Area of Research
Lee Dupuis is a clinician scientist whose work focuses on the supportive care of children with cancer or undergoing hematopoietic stem cell transplantation (HSCT). She is interested in assessing patient-reported outcomes and controlling treatment-related symptoms such as nausea and vomiting.
Cancer treatments are associated with many nasty side effects, some of the most distressing being nausea and vomiting. Because many children with cancer today are cured and live long lives, their journey through the disease must be as safe as possible, and their quality of life during treatment, including symptom management, is a priority. Children often have difficulty expressing what they are going through, making it harder for clinicians to know the best way to support them. With a better understanding of individual childhood cancer patients’ supportive care needs, clinicians will be able to treat and manage symptoms better, ultimately improving treatment outcomes and quality of life during and after cancer.
Lee Dupuis’ research is meant to provide a better understanding of the experiences of children with cancer and improve their quality of life. She searches for methods that will help children communicate their supportive care needs. She develops and implements symptom screening tools and patient-reported outcome measures that not only provide a better understanding of a child’s experience, but can also be used to systematically evaluate interventions meant to improve their experiences and manage symptoms.
Dupuis uses symptom screening tools and patient-reported outcome measures in clinical trials to assess interventions aimed at preventing or managing treatment-related symptoms such as chemotherapy-induced nausea and vomiting. She also develops and implements clinical practice guidelines to improve the quality of care and symptom management for children undergoing cancer treatments.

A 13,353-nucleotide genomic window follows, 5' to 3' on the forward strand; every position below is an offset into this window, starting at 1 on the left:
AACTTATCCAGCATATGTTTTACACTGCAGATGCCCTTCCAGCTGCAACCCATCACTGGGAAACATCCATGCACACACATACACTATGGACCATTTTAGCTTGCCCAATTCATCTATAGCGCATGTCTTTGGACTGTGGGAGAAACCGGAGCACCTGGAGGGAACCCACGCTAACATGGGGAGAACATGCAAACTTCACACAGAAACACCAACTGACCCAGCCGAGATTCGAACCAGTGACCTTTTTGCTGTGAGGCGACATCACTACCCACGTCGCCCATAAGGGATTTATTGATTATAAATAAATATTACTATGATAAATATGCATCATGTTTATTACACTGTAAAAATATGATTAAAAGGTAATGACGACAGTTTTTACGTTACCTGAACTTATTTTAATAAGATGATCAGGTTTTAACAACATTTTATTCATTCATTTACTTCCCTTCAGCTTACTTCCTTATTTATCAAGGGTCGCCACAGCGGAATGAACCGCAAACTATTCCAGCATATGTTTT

Impact To Date
Dupuis’ work has far reaching impact on the health and quality of life of children with cancer. She has used the results of her research to develop clinical practice guidelines regarding treatment-related symptom prevention and management that have been endorsed by the Pediatric Oncology Group of Ontario (POGO), the Children’s Oncology Group and groups in several other jurisdictions. Dupuis has also developed and validated important symptom-screening tools, such as the Symptom Screening in Pediatrics (SSPedi) tool, which evaluates 15 symptoms important for children with cancer, and the Pediatric Nausea Assessment Tool (PeNAT), which has changed the way clinicians evaluate nausea severity, a symptom important to patients and parents. Dupuis is evaluating these tools for routine use in clinical practice and is studying the implementation of clinical care guidelines to address treatment-related symptoms in pediatric oncology centres.
Keywords: children, supportive care, cancer, HSCT, haematopoietic stem cells, stem cell, pharmacokinetics, pharmacogenetics, symptom control, pediatric oncology, symptom screening, supportive care, clinical practice guidelines, implementation science